CORVALLIS, Ore. - Five more private companies have successfully completed the Oregon State University Advantage Accelerator program, designed to boost their chances at commercial success.
Since it began, the Advantage Accelerator has helped turn 21 business startups into viable companies. Twelve of them have completed the program and generated $5 million in revenue and grants. Officials say that as the program continues, it should lead to the successful launching of about five sustainable new companies a year by 2017.
This graduating cohort included businesses in fields ranging from energy storage to improved grass seed.
"This was an exciting class that made a lot of progress," said Mark Lieberman, chief startup officer and co-director of the OSU Advantage Accelerator. "Four of the companies already have sales, orders or are developing investment support. We are encouraged that the design of our program is working well, and will help invigorate the Oregon economy with new businesses and jobs."
The Advantage Accelerator is designed to bring more university research and community ideas to the commercial marketplace. Other components of the OSU Advantage form partnerships with industry and allow OSU students an opportunity to be part of real-world business development, providing them valuable experience before they graduate.
Companies who complete the Advantage Accelerator program develop a portfolio of accomplishments, including training to attract investors, formation of a valid business model, planning for the future, and creation of an initial product to show prospective customers, investors or manufacturers. The initiative includes mentoring with industry and entrepreneurial experts, consulting sessions, access to seed grants and the OSU Venture Fund, as well as meetings with active investors and workshops on pertinent topics.
Some of the previous companies served by the program include a firm that produces electricity from waste water while also cleaning it; a chemical manufacturing company making high-value chemicals for several industries; and a company developing ways to compress natural gas in a vehicle, a technology that could potentially revolutionize the way America drives.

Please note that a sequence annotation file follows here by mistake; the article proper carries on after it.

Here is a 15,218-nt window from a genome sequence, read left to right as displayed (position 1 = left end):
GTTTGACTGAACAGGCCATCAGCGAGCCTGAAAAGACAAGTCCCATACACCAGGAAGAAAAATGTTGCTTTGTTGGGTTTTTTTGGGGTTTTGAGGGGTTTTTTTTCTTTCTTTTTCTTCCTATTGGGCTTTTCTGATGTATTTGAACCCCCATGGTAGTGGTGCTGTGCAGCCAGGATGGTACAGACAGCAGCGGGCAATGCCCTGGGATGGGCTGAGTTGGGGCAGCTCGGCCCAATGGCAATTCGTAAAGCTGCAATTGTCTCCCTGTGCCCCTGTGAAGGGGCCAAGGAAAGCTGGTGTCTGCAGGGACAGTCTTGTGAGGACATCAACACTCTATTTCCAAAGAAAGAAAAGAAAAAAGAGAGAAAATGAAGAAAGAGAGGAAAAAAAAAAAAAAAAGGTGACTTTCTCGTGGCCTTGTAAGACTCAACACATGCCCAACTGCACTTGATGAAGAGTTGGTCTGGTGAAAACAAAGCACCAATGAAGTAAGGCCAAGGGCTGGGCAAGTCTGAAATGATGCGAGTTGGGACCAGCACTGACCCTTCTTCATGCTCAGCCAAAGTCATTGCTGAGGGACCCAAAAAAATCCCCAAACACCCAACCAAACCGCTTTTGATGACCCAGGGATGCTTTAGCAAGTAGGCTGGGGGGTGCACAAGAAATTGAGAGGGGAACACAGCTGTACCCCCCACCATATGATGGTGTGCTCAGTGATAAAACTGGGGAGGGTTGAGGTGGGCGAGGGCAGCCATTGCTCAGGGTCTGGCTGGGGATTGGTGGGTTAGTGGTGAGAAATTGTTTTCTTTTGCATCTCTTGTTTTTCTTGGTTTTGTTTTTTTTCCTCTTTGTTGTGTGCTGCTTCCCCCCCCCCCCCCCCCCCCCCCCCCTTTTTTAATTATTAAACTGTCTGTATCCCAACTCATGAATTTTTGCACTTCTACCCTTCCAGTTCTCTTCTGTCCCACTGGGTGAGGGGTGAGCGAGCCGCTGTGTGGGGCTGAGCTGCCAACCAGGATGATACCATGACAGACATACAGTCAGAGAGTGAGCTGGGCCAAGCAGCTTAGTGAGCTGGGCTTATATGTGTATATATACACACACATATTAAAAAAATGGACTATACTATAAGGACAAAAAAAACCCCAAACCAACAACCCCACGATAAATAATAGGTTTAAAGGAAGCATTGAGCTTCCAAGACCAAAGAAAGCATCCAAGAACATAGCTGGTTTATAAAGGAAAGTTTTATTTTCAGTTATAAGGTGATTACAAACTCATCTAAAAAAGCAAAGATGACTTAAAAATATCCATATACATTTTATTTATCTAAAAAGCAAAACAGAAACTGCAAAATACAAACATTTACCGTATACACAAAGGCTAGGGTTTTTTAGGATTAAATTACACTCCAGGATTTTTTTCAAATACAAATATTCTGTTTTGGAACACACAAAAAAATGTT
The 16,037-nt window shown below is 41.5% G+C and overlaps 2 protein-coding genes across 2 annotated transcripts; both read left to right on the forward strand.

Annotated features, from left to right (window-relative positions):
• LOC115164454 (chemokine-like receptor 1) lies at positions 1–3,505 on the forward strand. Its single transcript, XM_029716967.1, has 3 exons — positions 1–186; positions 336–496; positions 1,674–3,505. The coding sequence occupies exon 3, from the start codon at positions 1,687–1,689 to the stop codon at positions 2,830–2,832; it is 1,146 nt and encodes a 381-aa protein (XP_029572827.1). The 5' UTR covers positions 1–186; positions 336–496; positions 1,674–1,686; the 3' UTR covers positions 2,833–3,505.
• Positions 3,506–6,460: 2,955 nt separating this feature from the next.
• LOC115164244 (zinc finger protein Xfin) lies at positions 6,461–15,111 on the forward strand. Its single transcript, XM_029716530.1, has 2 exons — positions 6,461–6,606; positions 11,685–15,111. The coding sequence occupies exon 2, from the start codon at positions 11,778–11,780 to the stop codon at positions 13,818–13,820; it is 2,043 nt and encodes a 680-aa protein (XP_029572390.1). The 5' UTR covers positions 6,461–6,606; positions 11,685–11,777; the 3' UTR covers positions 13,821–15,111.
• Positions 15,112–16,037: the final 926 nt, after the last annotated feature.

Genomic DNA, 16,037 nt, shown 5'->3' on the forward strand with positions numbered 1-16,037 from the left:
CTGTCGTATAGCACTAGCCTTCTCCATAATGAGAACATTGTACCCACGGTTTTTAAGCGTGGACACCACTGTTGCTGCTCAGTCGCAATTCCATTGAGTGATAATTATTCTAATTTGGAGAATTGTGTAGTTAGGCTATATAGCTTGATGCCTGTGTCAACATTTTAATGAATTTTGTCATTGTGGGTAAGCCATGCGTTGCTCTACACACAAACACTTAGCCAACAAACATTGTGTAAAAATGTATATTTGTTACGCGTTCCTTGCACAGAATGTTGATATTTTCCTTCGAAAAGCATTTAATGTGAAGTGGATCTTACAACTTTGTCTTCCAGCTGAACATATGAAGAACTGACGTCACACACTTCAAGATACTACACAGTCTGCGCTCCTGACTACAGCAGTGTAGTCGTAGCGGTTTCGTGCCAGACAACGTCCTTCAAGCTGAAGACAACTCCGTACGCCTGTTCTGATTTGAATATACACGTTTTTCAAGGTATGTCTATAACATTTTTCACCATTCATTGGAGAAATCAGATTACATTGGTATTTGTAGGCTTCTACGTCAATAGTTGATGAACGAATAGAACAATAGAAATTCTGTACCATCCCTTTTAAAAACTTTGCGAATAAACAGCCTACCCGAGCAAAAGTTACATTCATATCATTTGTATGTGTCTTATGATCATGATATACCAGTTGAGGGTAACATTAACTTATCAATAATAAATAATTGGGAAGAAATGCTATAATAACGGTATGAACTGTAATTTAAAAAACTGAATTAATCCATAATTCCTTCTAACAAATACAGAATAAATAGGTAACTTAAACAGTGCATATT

One of the companies that just completed the program, NRGIndependence, may play a key role in the nation's energy future. It's working to optimize energy storage technologies by addressing the issues that interfere with their market competitiveness.
"I see the future of NRGIndependence as a chemically innovative research and development company," said Alexander Bistrika, founder and chief executive officer. "We believe our technology is going to be a game-changer in the billion-dollar battery market."
Bistrika said the company's goal is to clear the roadblocks to cheap, large-scale energy storage. This could allow better integration and proliferation of renewable energy sources, such as wind and solar power, which are held back by the intermittent nature of their energy production.
Other companies that completed the program this winter included:
The OSU Advantage Accelerator is one component of the Oregon Regional Accelerator and Innovation Network, or Oregon RAIN. With support from the Oregon legislature, collaborators on the initiative include OSU; the University of Oregon; the cities of Eugene, Springfield, Corvallis and Albany; and other economic development organizations.
All the participants are focused on creating new businesses, expanding existing business, creating jobs and helping to build the Oregon and national economy.
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Mark Lieberman, 541-368-5203